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#20 Beduin

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Posted 15 September 2010 - 08:30 AM

I confirm the information of Artema. It was personal experience of my family. My grandmother was put in one of those camps at the time of WW2. She survived, because having an affair with a Finnish soldier but told me that some people there did not.

#21 Kai-Petri

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Posted 15 September 2010 - 12:24 PM

Unfortunately it is often the civilians who suffer most...
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#22 AirdefMike

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Posted 21 September 2010 - 07:59 AM

I confirm the information of Artema.


Well, just in case...no one is denying the historical fact that the Russian population of Eastern Karelia (not the original inhabitants of the area) were concentrated in camps...which some of them were already in work when the war started...as Gulags.

Finns released the "gulagers" and put the pop in that was thought be "troublesome" during the war instead.

The losses those detainees in these camps suffered were mostly because of malnutrition. The Soviet pows suffered also from this.

#23 Karjala

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Posted 27 February 2012 - 02:39 PM

Do you think it was because of his humanism or he wanted to avoid losses when assaulting Soviet fortifications in Karelian Isthmus (which were by the way stronger than Mannerheim Line)? Considering that till 1943 Finland had no heavy artillery (correct me if I am mistaking)? (*)
However it be, personally I am glad that the Finns did not participate actively in Leningrad blockade. Honestly, no irony. My great grandfather died of hunger in the city in January, 1942.


Mannerheim didn't want to attack Leningrad, because it was not a Finnish objective, it would have resulted unnecessary losses and Finland wanted to underline the difference between the objectives of Finland and Germany. Also Leningrad was a city, which was very familiar to Mannerheim, who had lived there many decades. He didn't want to destroy it. However assaulting soviet fortifications at the end of summer -41 wouldn't have been too demanding. The soviet troops were withdrawing with haste and had lost much of the heavy weaponry.

Mannerheim line (not originally named so by the Finns) was never especially strong. It lacked depth and in many places proper fortifications. Its strenght was largely exaggerated by the soviets to justify the great losses.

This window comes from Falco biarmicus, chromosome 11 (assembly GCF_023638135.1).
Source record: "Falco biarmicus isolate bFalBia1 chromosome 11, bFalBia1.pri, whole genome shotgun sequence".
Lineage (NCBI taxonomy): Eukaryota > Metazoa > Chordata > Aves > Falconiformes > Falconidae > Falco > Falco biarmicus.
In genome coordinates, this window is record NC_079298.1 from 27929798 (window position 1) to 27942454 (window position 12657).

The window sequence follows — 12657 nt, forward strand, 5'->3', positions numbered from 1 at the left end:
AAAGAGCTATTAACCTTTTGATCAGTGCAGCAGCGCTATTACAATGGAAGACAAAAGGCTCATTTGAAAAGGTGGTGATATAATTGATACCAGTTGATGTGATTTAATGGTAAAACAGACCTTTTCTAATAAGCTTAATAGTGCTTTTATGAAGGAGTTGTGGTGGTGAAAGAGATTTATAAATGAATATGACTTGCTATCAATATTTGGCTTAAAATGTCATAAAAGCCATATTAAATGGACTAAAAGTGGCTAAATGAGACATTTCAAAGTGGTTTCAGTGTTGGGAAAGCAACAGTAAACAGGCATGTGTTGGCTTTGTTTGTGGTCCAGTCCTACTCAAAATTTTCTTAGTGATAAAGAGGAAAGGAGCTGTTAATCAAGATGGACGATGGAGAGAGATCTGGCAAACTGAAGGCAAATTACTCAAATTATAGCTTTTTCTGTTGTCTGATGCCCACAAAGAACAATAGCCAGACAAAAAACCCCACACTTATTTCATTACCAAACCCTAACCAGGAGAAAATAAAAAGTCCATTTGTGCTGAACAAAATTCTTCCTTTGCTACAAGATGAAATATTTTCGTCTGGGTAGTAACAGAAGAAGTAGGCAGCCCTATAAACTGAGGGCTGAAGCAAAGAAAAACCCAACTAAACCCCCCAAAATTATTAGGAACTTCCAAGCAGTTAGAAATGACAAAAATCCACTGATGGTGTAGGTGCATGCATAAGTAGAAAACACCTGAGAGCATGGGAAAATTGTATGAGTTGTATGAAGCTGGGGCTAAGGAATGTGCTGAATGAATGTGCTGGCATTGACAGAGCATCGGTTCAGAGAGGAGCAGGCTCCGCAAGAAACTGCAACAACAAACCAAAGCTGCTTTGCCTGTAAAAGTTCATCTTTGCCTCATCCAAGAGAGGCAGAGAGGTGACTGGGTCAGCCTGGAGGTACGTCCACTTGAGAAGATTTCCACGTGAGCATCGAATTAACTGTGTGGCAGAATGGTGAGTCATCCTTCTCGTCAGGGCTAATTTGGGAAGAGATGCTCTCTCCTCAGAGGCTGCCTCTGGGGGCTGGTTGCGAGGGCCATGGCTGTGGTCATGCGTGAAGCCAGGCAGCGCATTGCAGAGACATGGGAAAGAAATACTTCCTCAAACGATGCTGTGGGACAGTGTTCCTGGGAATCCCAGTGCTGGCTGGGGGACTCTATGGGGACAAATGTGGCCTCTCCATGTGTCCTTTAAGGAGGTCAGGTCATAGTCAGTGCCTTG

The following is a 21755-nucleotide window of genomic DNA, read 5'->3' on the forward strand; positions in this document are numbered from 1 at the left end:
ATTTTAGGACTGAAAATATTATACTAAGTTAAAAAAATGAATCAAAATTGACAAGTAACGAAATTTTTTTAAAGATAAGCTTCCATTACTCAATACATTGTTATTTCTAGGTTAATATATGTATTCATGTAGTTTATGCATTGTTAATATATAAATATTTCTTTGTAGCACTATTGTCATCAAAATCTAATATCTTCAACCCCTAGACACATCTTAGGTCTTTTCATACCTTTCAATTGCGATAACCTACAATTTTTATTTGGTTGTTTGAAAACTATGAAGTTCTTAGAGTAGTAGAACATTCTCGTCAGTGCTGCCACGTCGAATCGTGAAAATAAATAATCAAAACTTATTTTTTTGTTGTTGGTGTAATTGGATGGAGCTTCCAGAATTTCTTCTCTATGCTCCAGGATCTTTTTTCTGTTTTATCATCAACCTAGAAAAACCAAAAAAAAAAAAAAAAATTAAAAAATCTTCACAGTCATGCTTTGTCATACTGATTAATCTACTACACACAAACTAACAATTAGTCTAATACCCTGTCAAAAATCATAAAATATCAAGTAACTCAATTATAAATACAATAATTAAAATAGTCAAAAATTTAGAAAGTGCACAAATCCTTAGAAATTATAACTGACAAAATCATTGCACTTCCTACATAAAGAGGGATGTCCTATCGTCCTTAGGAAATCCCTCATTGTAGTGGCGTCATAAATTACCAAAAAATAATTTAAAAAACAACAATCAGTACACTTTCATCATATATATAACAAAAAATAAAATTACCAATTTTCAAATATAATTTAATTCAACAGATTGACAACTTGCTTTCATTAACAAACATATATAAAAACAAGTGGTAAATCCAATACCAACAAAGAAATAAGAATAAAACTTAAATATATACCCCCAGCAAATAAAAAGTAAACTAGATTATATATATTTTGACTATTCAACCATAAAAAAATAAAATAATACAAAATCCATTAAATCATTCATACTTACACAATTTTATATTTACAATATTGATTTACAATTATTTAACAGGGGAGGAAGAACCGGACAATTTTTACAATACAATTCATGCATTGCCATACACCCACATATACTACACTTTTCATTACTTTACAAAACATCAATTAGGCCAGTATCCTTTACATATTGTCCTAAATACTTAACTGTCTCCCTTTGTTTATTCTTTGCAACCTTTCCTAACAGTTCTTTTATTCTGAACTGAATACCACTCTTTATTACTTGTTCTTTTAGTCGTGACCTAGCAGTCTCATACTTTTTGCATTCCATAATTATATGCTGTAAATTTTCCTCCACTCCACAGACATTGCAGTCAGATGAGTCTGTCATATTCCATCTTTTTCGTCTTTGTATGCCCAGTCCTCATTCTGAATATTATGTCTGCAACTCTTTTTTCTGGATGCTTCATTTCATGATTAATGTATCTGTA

#24 Karjala

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Posted 27 February 2012 - 02:54 PM

Finland never owned Eastern Karelia. It was an aggressive annexation in 1941.


Eastern Karelia has never been part of Finland. On the other hand Karelians are ethnicly Finns and Karelian language(s) is a very close relative to Finnish - some say a Finnish dialect(s). Russians in Eastern Karelia are mostly newcomers, the Karelians have lived there for thousands of years.

Finland never annexed Eastern Karelia - only part of Karelia (the Isthmus, Border Karelia and Laatokka/Ladoga Karelia) which Soviet Union had previosly robbed from Finland.

In December 1939 Soviet Union annexed aggressively Finland with Eastern Karelia by using the puppet government of "the Peoples Democracy of Finland" in Terijoki. However we - the people of Finland - did not agree with that annexation. That was called the Winter War.

#25 Karjala

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Posted 27 February 2012 - 03:04 PM

There is some misunderstanding. The information wasn't about Karelian Isthmus, but about Eastern Karelia which belonged to Russia and was annexed by Finland in 1941. Russians had been living there for centuries together with Karelians.


Eastern Karelia actually belongs to the Karelians, as was agreed in the peace treaty of Tartu 1920. However the Soviet Union betrayd that treaty - as well as many others.

Finland never annexed Eastern Karelia.

In Eastern Karelia lived originally only Karelians. Only a handful of Russians have lived there "for centuries" - mainly in Petrozavodsk, where Peter I founded a gun factory. Later on the number of Russians grew up slowly, mainly by the Murmansk railway. Only during soviet times did the number of russians start to grow - mostly unwillingly, since people were moved there by force. At the same times started the purges against the Karelians and the Finns.